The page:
DOL Issues Proposed Rule on Independent Contractors

Leah Shepherd By Leah Shepherd October 12, 2022
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U.S. Department of Labor headquarters

The U.S. Department of Labor (DOL) has issued a proposed rule to clarify who is an independent contractor under the federal Fair Labor Standards Act (FLSA), potentially affecting the gig economy.

The DOL is proposing to rescind a 2021 rule in which two core factors—control over the work and opportunity for profit or loss—carried greater weight in determining the status of independent contractors. Under the new proposed rule, employers would use a totality-of-the-circumstances analysis, in which all the factors do not have a predetermined weight.

"We have seen in many cases that employers misclassify their employees as independent contractors, particularly among our nation's most vulnerable workers," said U.S. Secretary of Labor Marty Walsh. "Misclassification deprives workers of their federal labor protections, including their right to be paid their full, legally earned wages."

The 2021 rule, which is still in effect, made it easier for employers to classify workers as independent contractors, rather than employees. Under the FLSA, employees are entitled to minimum wage, overtime pay and other benefits. Independent contractors are not entitled to such benefits, but they generally have more flexibility to set their own schedules and work for multiple companies.

The new proposed rule directs employers to include exclusivity as a consideration under the permanency factor, but it acknowledges that simply having multiple jobs does not weigh in favor of independent contractor status. Factors in the economic realities test may include:

  • The amount of skill required for the work.
  • The degree of permanence of the working relationship.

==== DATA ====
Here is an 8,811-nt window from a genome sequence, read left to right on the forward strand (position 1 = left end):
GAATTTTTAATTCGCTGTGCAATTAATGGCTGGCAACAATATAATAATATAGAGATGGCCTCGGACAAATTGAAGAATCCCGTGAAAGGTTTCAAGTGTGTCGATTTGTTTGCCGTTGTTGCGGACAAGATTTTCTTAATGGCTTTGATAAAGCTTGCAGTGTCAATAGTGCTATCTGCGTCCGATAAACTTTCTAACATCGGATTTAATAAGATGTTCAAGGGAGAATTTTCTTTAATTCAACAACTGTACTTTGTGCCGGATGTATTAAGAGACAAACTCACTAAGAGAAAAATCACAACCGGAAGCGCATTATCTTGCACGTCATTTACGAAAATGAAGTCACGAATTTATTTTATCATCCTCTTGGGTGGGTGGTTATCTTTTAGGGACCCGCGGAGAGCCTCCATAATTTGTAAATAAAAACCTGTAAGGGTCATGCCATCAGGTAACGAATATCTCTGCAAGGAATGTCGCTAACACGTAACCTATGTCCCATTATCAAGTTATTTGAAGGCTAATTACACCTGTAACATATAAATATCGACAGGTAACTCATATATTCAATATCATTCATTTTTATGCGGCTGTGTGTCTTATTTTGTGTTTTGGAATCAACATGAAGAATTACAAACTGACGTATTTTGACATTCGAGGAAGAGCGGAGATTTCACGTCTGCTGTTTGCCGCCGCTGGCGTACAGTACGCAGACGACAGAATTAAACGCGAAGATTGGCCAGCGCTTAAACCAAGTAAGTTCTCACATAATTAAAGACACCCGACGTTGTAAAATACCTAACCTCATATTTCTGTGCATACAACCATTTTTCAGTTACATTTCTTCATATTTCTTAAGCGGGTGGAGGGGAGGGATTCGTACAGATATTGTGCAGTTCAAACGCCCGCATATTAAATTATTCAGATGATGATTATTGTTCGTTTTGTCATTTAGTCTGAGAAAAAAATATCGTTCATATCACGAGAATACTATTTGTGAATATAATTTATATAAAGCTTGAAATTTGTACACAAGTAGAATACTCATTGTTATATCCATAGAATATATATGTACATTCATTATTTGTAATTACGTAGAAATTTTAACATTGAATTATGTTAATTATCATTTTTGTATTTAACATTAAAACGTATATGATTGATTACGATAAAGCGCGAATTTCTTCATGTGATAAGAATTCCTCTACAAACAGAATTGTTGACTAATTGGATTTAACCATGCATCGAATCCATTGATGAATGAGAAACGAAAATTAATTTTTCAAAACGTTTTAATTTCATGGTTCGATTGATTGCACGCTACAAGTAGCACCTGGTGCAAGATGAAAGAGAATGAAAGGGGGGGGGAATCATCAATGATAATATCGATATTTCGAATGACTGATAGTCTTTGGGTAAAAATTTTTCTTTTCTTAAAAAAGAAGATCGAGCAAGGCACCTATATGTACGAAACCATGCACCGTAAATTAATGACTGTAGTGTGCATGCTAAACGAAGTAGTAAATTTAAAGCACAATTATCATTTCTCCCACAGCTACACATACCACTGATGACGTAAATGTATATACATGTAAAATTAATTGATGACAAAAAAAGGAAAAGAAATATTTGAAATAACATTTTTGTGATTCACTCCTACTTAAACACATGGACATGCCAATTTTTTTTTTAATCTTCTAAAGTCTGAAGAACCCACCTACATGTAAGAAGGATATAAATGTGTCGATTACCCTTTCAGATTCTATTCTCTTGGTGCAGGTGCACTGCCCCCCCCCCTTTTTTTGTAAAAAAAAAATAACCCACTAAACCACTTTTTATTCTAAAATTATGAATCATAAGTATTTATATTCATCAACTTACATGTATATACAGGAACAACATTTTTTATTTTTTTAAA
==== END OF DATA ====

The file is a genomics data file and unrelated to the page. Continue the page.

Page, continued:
• The worker's investment in equipment or materials required for the task.
  • The extent to which the service rendered is an integral part of the employer's business.

"With the proposed rulemaking, the pendulum shifts more towards a pro-employee definition of employment, [but] it does not swing all the way in that direction," said Scott Mirsky, an attorney with Paley Rothman in Bethesda, Md. "This is some good news for companies who use independent contractors, since the DOL agreed that it did not have the authority to adopt an ABC test for use with the FLSA, which would have been devastating to businesses who use the independent contractor model."

States like California and Illinois use the ABC test, under which a worker is considered an employee unless the employer proves that:

  • The worker is free from the control and direction of the hiring entity.
  • The worker performs work that is outside the usual course of the hiring entity's business.
  • The worker is customarily engaged in an independently established trade, occupation or business.

Gig Workers

The proposed rule could have the biggest impact on ride-hailing companies, delivery services and other industries that rely on gig workers. "For the gig economy, this will mean that employers will have a harder time classifying as independent contractors," said James Evans, an attorney with Alston & Bird in Los Angeles.

The National Retail Federation opposes the rule change, calling it unwarranted and unnecessary. 

"The current rules clearly define the difference between employees and independent contractors, providing much-needed legal certainty for employers, employees and independent contractors alike," said David French, senior vice president of government relations for the National Retail Federation. "The changes being proposed by the Labor Department will significantly increase costs for businesses across all industries and further drive already-rampant inflation."

The proposed rule is scheduled to be published in the Federal Register on Oct. 13. Employers and employees may comment on the proposal for 45 days after the published date.

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